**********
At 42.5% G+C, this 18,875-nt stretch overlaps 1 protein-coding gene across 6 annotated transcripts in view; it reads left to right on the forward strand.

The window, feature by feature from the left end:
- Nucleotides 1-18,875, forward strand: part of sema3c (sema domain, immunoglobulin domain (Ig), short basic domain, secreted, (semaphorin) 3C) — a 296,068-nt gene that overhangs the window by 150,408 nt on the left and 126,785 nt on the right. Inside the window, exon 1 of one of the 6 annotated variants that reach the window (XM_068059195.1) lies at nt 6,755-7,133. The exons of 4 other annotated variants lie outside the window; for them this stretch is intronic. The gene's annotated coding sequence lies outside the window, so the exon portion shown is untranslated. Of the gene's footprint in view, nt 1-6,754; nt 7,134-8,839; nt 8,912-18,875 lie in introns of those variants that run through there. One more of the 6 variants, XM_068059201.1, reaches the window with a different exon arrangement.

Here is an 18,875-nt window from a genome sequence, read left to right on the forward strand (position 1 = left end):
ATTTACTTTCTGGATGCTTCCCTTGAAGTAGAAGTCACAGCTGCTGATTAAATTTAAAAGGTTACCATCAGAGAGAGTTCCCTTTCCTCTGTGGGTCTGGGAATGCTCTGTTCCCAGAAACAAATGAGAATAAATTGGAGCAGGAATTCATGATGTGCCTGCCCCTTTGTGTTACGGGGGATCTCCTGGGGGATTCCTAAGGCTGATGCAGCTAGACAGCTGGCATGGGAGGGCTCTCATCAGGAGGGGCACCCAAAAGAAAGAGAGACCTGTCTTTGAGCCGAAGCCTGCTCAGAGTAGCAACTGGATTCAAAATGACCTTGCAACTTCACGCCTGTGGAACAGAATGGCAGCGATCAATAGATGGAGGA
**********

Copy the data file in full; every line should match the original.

At 42.5% G+C, this 18,875-nt stretch overlaps 1 protein-coding gene across 6 annotated transcripts in view; it reads left to right on the forward strand.

The window, feature by feature from the left end:
- Nucleotides 1-18,875, forward strand: part of sema3c (sema domain, immunoglobulin domain (Ig), short basic domain, secreted, (semaphorin) 3C) — a 296,068-nt gene that overhangs the window by 150,408 nt on the left and 126,785 nt on the right. Inside the window, exon 1 of one of the 6 annotated variants that reach the window (XM_068059195.1) lies at nt 6,755-7,133. The exons of 4 other annotated variants lie outside the window; for them this stretch is intronic. The gene's annotated coding sequence lies outside the window, so the exon portion shown is untranslated. Of the gene's footprint in view, nt 1-6,754; nt 7,134-8,839; nt 8,912-18,875 lie in introns of those variants that run through there. One more of the 6 variants, XM_068059201.1, reaches the window with a different exon arrangement.

Here is an 18,875-nt window from a genome sequence, read left to right on the forward strand (position 1 = left end):
ATTTACTTTCTGGATGCTTCCCTTGAAGTAGAAGTCACAGCTGCTGATTAAATTTAAAAGGTTACCATCAGAGAGAGTTCCCTTTCCTCTGTGGGTCTGGGAATGCTCTGTTCCCAGAAACAAATGAGAATAAATTGGAGCAGGAATTCATGATGTGCCTGCCCCTTTGTGTTACGGGGGATCTCCTGGGGGATTCCTAAGGCTGATGCAGCTAGACAGCTGGCATGGGAGGGCTCTCATCAGGAGGGGCACCCAAAAGAAAGAGAGACCTGTCTTTGAGCCGAAGCCTGCTCAGAGTAGCAACTGGATTCAAAATGACCTTGCAACTTCACGCCTGTGGAACAGAATGGCAGCGATCAATAGATGGAGGA